And so I end my #WhiteConfessions, though I suspect I will think of more to add to it later. Now I challenge you, my readers: What confessions can you make about your own racism?

Photo: Me and a few of my school friends after the high school graduation banquet for our program.

Initial reaction

We have BBC Radio 3 play in the morning, which means I didn’t check the news until I got into the office. In fact, it was seeing a comment on facebook that made me switch over to BBC News.

Mixed feelings for my part. It’s good that Osama bin Laden was found. It’s a pity he couldn’t have been brought to trial. It’s concerning the amount of… jubilation there is at the news of one man’s death. It’s unsettling how the U.S. sent an operation within another country’s borders without informing that country what it was doing. I understand the reason given why, but does that make it right? Does the end justify the means? It’s curious that people are demanding to see the body, even though that was the first thing that crossed my mind, too: skepticism wanting proof. But a body is not a trophy. To have an Islamic burial he would have to be buried as soon as possible. How we treat our dead sets us apart as humans. He may have been an enemy, but vengeance should not be allowed to corrupt justice.

The men and women who carried out this operation demonstrated great courage and strength, and I commend them for that. I am more concerned about our reactions to this news, and what happens next.

Finding out so many hours after the fact, since President Obama made the announcement at 4.30 AM BST, makes me feel all the more detached from the news. Ever more clearly I find that no matter what is on the news, no matter what happens in the world, the world keeps spinning. The question is how we move forward.

As for me, right now that means saying an extra prayer for my friends in the Middle East, and continuing my research on Melusine.

Allegory of the cave

EDIT: Also, have you heard? Ten minutes ago it was announced that Hosni Mubarak has stepped down. Bye-bye, Mubarak! Hooray, Egypt!

*

I like songs about Plato. (Click for lyrics.)

A friend of mine said, ‘This is what crazy feels like. It’s the dissonance between the real world and what I perceive/feel/believe.’ Those are the words I’ve been looking for to describe what this feels like. It’s been several months since I was under water, and many more months yet before I step back onto the sandy shores of sanity. Swimming is hard work.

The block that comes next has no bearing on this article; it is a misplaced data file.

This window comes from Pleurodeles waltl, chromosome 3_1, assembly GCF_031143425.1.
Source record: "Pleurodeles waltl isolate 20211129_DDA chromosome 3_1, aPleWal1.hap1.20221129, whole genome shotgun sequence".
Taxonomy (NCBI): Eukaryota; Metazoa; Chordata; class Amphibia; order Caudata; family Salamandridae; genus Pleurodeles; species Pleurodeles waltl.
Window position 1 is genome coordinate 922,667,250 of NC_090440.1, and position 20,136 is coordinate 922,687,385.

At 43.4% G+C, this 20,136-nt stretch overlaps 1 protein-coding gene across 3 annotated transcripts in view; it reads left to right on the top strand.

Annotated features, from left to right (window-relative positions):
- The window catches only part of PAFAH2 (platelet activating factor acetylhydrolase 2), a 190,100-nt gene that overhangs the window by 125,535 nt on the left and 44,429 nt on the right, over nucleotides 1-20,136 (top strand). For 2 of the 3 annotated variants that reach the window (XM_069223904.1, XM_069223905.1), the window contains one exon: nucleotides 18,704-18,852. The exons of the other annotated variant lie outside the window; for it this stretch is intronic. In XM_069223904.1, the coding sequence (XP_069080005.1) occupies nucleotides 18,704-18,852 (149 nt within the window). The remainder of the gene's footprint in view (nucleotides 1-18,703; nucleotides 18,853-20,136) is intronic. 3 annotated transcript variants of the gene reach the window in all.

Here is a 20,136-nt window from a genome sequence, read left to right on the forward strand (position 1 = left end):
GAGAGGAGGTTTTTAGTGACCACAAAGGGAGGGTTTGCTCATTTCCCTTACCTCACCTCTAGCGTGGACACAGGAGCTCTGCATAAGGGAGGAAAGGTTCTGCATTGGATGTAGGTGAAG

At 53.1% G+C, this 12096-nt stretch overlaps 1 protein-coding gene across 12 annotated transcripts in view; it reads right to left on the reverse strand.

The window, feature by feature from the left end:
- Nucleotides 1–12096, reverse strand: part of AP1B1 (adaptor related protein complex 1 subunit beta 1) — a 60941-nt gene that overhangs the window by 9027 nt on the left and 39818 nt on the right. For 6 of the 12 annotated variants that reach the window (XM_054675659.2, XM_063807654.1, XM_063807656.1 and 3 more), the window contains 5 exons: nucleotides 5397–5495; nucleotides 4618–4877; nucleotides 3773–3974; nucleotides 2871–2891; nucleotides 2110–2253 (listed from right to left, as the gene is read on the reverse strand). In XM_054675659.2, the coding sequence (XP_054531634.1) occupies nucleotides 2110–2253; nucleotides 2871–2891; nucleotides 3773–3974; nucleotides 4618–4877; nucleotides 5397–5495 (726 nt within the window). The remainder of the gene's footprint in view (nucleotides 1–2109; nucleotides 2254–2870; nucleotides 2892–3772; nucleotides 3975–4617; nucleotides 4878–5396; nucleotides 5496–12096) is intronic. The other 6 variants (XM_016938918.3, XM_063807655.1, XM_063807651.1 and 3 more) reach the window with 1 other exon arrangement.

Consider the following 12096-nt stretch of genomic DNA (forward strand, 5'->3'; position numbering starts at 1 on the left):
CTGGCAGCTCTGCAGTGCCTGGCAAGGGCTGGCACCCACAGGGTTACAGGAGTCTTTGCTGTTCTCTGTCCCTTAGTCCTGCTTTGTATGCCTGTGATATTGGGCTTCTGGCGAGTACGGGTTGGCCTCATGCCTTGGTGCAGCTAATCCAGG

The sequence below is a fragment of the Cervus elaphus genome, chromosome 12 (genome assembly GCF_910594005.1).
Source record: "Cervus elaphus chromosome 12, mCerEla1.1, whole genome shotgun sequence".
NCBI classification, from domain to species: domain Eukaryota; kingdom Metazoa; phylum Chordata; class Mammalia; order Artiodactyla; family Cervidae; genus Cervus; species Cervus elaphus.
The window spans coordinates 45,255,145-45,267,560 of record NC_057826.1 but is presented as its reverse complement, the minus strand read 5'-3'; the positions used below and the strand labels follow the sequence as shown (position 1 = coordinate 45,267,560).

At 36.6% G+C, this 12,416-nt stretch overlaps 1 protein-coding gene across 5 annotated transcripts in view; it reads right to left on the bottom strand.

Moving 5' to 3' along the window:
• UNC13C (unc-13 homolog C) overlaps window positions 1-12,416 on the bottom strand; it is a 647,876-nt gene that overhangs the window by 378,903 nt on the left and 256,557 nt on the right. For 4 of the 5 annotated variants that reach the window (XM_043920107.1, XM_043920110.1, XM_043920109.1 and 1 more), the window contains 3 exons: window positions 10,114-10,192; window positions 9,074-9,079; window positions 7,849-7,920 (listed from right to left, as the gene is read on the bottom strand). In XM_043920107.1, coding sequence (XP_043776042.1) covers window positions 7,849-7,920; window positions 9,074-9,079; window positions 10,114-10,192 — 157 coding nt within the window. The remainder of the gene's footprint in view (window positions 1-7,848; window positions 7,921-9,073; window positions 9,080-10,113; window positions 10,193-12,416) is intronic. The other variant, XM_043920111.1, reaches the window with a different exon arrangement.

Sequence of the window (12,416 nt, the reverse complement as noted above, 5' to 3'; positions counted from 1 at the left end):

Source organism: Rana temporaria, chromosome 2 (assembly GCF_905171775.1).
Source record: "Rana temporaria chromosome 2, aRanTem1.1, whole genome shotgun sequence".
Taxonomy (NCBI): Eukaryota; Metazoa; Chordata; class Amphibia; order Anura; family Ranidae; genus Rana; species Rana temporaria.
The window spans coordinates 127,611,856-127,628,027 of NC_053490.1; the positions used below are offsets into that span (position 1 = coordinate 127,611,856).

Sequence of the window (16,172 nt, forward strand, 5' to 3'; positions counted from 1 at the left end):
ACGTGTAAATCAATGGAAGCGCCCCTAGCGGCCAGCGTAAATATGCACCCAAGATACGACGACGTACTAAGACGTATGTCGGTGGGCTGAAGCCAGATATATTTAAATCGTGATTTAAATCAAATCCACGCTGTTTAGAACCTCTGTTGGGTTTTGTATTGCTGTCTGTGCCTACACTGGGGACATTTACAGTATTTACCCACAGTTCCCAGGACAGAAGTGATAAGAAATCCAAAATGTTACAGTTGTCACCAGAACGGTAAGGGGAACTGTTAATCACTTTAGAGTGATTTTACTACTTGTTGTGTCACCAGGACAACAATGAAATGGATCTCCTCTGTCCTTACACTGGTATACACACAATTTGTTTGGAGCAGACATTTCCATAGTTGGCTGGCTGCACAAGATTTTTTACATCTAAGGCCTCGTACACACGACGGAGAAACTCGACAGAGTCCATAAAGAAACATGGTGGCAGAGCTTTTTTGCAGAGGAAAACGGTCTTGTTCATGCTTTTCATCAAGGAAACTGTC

I can add physiotherapy to my list of health-related things. Hopefully we can get rid of these headaches. I have to be disciplined and actually do the exercises though. I always did hate practicing.

Watching the world

Don’t have much to say, so here are a few things I’ve seen or read in the news.

1. Christians protecting Muslims while they pray in Cairo. From @NevineZaki: http://yfrog.com/h02gvclj

2. CNN: Why more Americans don’t travel abroad. Many of these observations are ones I’ve pointed out when discussing this topic with non-Americans. I am glad to be one of the 30%.

3. Zach Wahls, a 19-year-old University of Iowa student, addressing House Joint Resolution 6 in the Iowa House of Representatives. I know several if not most of the readers of my blog will disagree with him, but I found what he has to say very thought-provoking. I ask you to listen and consider what he has to say, too.

Watching, waiting

Internet and mobile phone networks have been cut off in Egypt since early this morning. I hope that my friend Chris, and the students she’s looking after, are safe. They were supposed to go to Luxor this weekend, but they might still be in Cairo. She and I are supposed to Skype on Sunday. Who knows if the Internet will be back up by then?

I’ve been listening to radio reports about Tunisia and have a personal interest in what is happening in Egypt just now. Oddly, no one else I know seems to be following the protests and the ripple-effect they are having across the region.

The ruling party’s headquarters is on fire. It’s right next to the Museum of Egyptian Antiquities. Please, oh please, I hope the museum does not catch fire, too.

Watch live updates from the BBC here: BBC News – Egypt Unrest.

Watch Al Jazeera in English: Live Stream.

What does it mean?

One of my new favourite Christmas songs is ‘God Is With Us’ by So Elated.

‘Mary wakes a little piece of me…’

One of the churches I went to in Oklahoma had a beautiful statue of Mary. The church I go to now has stained glass above the altar depicting the Annunciation and Nativity. The Annunciation is one of my most favourite images in art. I know there are many evangelical Christians who would be wary about granting her too much importance. Even so, I am glad for these images of her, for she inspires me: such courage in meekness, such beauty in faith, such strength in obedience.

‘What does it mean to be the favoured one?
What does it mean that God is with you?
God is with you.
God is with me, too.’

‘Mary bites her lip and takes a breath,
nods her head and says, “Let it be done.”
Just behind this thick-skinned warrior,
lies a girl who understands the days to come.’